Home2018-2019Russian Department celebrates spring

Russian Department celebrates spring

Four Students celebrating Maslenitsa

Brooke Cox,
Staff Writer

March marks one of the most prominent holidays in Russian culture, known as Maslenitsa. According to National Public Radio, Maslenitsa is an Eastern Slavic folk holiday that is celebrated just before Russian Orthodox Lent. The website Culture Trip states that Maslenitsa is traditionally one week-long and marks the end of winter and the beginning of spring. For Willamette, this year marks the 10th year that the Russian Club (led by Associate Russian Professor Sarah Bishop) has put on an event celebrating Maslenitsa.

This year, on Thursday, March 7, both students and community members came to Ford 102 to celebrate the coming of spring and enjoy some traditional food and music.

“I was part of the main team setting up for it, and my job at the LLC (Language Learning Center) is also to push the media for events like this,” said Miles Gilmore (‘22). “Along with media and set up, I went out with a few friends to Salem’s Euro market to buy all the food.”

One of the staples of the event were Russian pancakes known as blinis. Blinis, which are sometimes thin crepes, are traditionally topped with sour cream, caviar, berries or cream. They are a food of choice during Maslenitsa because of what they represent: their round shape and warmth are meant to represent the sun and the warmth it brings in the spring. Other foods and drinks presented at the event were traditional candy, kvass (a traditional beverage made from rye bread), wafers, pretzels, cookies and carbonated drinks.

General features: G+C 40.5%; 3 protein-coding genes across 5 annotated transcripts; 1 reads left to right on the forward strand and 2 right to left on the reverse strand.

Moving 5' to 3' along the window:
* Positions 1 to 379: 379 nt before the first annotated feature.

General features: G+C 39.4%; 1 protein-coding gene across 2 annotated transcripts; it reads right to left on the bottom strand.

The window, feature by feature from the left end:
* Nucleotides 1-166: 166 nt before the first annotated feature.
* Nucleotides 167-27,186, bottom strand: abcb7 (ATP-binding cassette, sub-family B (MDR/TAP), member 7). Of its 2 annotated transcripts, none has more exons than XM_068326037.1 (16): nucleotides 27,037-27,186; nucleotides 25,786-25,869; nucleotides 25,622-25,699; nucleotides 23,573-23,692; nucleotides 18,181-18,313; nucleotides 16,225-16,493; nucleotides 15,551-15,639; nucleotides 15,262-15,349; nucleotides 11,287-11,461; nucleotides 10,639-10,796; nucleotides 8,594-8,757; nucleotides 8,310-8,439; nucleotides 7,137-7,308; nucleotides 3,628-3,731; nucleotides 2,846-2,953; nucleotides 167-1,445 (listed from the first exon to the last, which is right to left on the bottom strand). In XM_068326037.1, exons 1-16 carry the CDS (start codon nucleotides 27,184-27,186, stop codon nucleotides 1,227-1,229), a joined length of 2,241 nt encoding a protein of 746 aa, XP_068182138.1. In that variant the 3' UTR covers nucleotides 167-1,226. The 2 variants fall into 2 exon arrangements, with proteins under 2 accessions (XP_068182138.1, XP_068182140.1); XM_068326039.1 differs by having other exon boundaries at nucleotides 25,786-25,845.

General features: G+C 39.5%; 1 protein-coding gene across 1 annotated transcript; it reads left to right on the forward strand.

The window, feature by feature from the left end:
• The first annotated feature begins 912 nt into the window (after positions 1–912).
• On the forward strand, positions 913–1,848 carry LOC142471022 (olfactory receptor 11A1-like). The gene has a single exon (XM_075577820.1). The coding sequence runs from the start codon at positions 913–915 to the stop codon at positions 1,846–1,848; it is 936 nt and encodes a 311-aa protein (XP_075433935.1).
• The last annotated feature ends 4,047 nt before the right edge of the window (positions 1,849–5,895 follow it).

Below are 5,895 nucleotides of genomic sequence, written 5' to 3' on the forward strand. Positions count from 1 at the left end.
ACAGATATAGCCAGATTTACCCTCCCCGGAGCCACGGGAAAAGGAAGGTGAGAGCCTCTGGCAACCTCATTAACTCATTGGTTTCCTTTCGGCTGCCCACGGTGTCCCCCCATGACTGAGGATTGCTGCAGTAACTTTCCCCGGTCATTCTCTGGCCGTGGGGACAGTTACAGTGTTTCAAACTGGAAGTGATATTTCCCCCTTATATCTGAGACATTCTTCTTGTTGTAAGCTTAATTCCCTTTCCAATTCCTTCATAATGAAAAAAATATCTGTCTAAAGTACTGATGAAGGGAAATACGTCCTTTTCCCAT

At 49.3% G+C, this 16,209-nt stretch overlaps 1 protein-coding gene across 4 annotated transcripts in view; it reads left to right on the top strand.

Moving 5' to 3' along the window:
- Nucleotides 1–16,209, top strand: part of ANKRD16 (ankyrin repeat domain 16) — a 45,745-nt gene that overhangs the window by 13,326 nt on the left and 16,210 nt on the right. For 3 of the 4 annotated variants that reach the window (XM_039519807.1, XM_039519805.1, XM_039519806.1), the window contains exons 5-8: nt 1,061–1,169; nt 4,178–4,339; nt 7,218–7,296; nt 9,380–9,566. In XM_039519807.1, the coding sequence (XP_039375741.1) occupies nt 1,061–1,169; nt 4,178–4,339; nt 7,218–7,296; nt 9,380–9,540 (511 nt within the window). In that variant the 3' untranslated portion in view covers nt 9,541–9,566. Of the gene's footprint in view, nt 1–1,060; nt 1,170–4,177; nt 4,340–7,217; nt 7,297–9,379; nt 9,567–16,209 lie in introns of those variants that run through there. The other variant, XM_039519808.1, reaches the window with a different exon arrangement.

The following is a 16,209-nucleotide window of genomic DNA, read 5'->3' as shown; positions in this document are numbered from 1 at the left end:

In addition to the large buffet of food, there was also a table to create effigies, which are paper images or figures that are made of burnable materials. These effigies are then traditionally burned to symbolize the end of the season and the beginning of a new one.

Other activities at the event included a traditional dance, a Russian song performed by the Russian speakers at the event and human musical chairs. At the start of the Russian song, the room was divided into two sections, one of male identifying and one of female identifying members. From there, each section sang portions of the song, and the men put their arms around each one another and swayed with the music. Afterwards, anyone was invited up to play a game of human musical chairs. People paired up and formed a long tunnel where one person had to run through the tunnel and grab another pair, causing both members to run through the tunnel and repeat the process.

The event concluded with the burning of an effigy in the form of a woman holding flowers. There was also a fire show put on by several Willamette students from the Poi Club.

This event was a hit with the Willamette community, and was filled with the sound of music and laughter as everyone ate, crafted and talked.

Gilmore discussed the importance of events like this in bringing a community together. “An event like this is extremely important. All events that bring people together to celebrate life have an amazing purpose and value. Especially an event like масленица [Maslenitsa], where the study and celebration of a culture that lives on the other side of the world is bringing people together.”

bcox@willamette.edu

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